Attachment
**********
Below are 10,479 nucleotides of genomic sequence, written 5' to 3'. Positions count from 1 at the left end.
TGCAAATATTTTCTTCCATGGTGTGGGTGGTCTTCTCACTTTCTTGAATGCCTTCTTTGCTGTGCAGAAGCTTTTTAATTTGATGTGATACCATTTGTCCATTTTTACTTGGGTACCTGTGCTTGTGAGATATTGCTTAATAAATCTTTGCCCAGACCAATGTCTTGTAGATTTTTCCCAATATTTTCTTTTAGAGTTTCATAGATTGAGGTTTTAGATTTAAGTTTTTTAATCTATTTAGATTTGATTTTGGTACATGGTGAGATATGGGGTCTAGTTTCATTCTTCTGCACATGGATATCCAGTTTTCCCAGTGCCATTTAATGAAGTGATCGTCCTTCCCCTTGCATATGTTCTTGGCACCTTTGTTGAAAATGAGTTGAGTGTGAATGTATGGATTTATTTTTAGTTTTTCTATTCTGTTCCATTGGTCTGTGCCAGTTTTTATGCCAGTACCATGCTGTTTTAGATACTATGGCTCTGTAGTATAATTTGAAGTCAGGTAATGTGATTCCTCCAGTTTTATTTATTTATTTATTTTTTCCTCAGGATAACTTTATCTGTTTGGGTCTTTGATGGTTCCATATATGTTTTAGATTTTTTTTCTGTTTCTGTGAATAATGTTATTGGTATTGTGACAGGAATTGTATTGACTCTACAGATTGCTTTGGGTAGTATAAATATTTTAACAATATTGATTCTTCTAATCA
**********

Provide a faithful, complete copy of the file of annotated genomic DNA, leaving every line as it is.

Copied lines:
Below are 10,479 nucleotides of genomic sequence, written 5' to 3'. Positions count from 1 at the left end.
TGCAAATATTTTCTTCCATGGTGTGGGTGGTCTTCTCACTTTCTTGAATGCCTTCTTTGCTGTGCAGAAGCTTTTTAATTTGATGTGATACCATTTGTCCATTTTTACTTGGGTACCTGTGCTTGTGAGATATTGCTTAATAAATCTTTGCCCAGACCAATGTCTTGTAGATTTTTCCCAATATTTTCTTTTAGAGTTTCATAGATTGAGGTTTTAGATTTAAGTTTTTTAATCTATTTAGATTTGATTTTGGTACATGGTGAGATATGGGGTCTAGTTTCATTCTTCTGCACATGGATATCCAGTTTTCCCAGTGCCATTTAATGAAGTGATCGTCCTTCCCCTTGCATATGTTCTTGGCACCTTTGTTGAAAATGAGTTGAGTGTGAATGTATGGATTTATTTTTAGTTTTTCTATTCTGTTCCATTGGTCTGTGCCAGTTTTTATGCCAGTACCATGCTGTTTTAGATACTATGGCTCTGTAGTATAATTTGAAGTCAGGTAATGTGATTCCTCCAGTTTTATTTATTTATTTATTTTTTCCTCAGGATAACTTTATCTGTTTGGGTCTTTGATGGTTCCATATATGTTTTAGATTTTTTTTCTGTTTCTGTGAATAATGTTATTGGTATTGTGACAGGAATTGTATTGACTCTACAGATTGCTTTGGGTAGTATAAATATTTTAACAATATTGATTCTTCTAATCA